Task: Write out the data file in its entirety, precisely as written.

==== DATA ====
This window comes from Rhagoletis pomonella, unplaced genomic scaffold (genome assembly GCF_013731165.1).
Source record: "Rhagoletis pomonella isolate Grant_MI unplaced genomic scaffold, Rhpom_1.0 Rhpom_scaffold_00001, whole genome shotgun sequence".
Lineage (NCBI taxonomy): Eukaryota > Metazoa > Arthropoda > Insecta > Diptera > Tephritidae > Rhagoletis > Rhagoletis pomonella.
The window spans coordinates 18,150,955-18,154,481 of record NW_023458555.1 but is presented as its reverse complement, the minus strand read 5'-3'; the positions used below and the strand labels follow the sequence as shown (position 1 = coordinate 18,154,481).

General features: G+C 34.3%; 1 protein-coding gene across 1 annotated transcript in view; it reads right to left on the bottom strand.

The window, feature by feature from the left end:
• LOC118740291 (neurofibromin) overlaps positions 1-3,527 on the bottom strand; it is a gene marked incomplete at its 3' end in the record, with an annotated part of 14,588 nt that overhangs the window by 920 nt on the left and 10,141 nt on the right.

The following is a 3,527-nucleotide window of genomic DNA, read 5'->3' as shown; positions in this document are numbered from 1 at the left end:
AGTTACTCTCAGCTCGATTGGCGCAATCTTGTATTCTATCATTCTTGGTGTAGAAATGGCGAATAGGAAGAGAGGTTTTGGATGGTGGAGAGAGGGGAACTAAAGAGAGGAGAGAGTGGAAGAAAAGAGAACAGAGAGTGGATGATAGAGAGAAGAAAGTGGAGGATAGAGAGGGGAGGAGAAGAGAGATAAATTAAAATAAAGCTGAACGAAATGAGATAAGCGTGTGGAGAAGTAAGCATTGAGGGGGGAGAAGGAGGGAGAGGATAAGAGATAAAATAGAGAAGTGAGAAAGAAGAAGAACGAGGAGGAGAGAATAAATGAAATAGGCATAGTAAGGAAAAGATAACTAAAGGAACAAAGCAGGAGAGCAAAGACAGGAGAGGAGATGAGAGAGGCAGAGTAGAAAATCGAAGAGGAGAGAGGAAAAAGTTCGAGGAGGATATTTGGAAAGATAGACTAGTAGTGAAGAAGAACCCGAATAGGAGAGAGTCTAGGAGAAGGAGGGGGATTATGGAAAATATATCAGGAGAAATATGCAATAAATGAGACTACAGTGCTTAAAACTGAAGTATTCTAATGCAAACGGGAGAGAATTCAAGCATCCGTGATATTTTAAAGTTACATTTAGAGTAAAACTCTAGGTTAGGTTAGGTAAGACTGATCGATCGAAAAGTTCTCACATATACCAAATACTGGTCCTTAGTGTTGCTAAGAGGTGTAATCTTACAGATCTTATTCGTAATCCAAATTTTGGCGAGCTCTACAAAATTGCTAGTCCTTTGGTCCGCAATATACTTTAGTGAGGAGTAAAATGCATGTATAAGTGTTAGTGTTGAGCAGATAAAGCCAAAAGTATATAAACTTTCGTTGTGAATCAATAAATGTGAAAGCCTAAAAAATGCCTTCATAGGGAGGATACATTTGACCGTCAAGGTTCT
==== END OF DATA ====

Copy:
This window comes from Rhagoletis pomonella, unplaced genomic scaffold (genome assembly GCF_013731165.1).
Source record: "Rhagoletis pomonella isolate Grant_MI unplaced genomic scaffold, Rhpom_1.0 Rhpom_scaffold_00001, whole genome shotgun sequence".
Lineage (NCBI taxonomy): Eukaryota > Metazoa > Arthropoda > Insecta > Diptera > Tephritidae > Rhagoletis > Rhagoletis pomonella.
The window spans coordinates 18,150,955-18,154,481 of record NW_023458555.1 but is presented as its reverse complement, the minus strand read 5'-3'; the positions used below and the strand labels follow the sequence as shown (position 1 = coordinate 18,154,481).

General features: G+C 34.3%; 1 protein-coding gene across 1 annotated transcript in view; it reads right to left on the bottom strand.

The window, feature by feature from the left end:
• LOC118740291 (neurofibromin) overlaps positions 1-3,527 on the bottom strand; it is a gene marked incomplete at its 3' end in the record, with an annotated part of 14,588 nt that overhangs the window by 920 nt on the left and 10,141 nt on the right.

The following is a 3,527-nucleotide window of genomic DNA, read 5'->3' as shown; positions in this document are numbered from 1 at the left end:
AGTTACTCTCAGCTCGATTGGCGCAATCTTGTATTCTATCATTCTTGGTGTAGAAATGGCGAATAGGAAGAGAGGTTTTGGATGGTGGAGAGAGGGGAACTAAAGAGAGGAGAGAGTGGAAGAAAAGAGAACAGAGAGTGGATGATAGAGAGAAGAAAGTGGAGGATAGAGAGGGGAGGAGAAGAGAGATAAATTAAAATAAAGCTGAACGAAATGAGATAAGCGTGTGGAGAAGTAAGCATTGAGGGGGGAGAAGGAGGGAGAGGATAAGAGATAAAATAGAGAAGTGAGAAAGAAGAAGAACGAGGAGGAGAGAATAAATGAAATAGGCATAGTAAGGAAAAGATAACTAAAGGAACAAAGCAGGAGAGCAAAGACAGGAGAGGAGATGAGAGAGGCAGAGTAGAAAATCGAAGAGGAGAGAGGAAAAAGTTCGAGGAGGATATTTGGAAAGATAGACTAGTAGTGAAGAAGAACCCGAATAGGAGAGAGTCTAGGAGAAGGAGGGGGATTATGGAAAATATATCAGGAGAAATATGCAATAAATGAGACTACAGTGCTTAAAACTGAAGTATTCTAATGCAAACGGGAGAGAATTCAAGCATCCGTGATATTTTAAAGTTACATTTAGAGTAAAACTCTAGGTTAGGTTAGGTAAGACTGATCGATCGAAAAGTTCTCACATATACCAAATACTGGTCCTTAGTGTTGCTAAGAGGTGTAATCTTACAGATCTTATTCGTAATCCAAATTTTGGCGAGCTCTACAAAATTGCTAGTCCTTTGGTCCGCAATATACTTTAGTGAGGAGTAAAATGCATGTATAAGTGTTAGTGTTGAGCAGATAAAGCCAAAAGTATATAAACTTTCGTTGTGAATCAATAAATGTGAAAGCCTAAAAAATGCCTTCATAGGGAGGATACATTTGACCGTCAAGGTTCT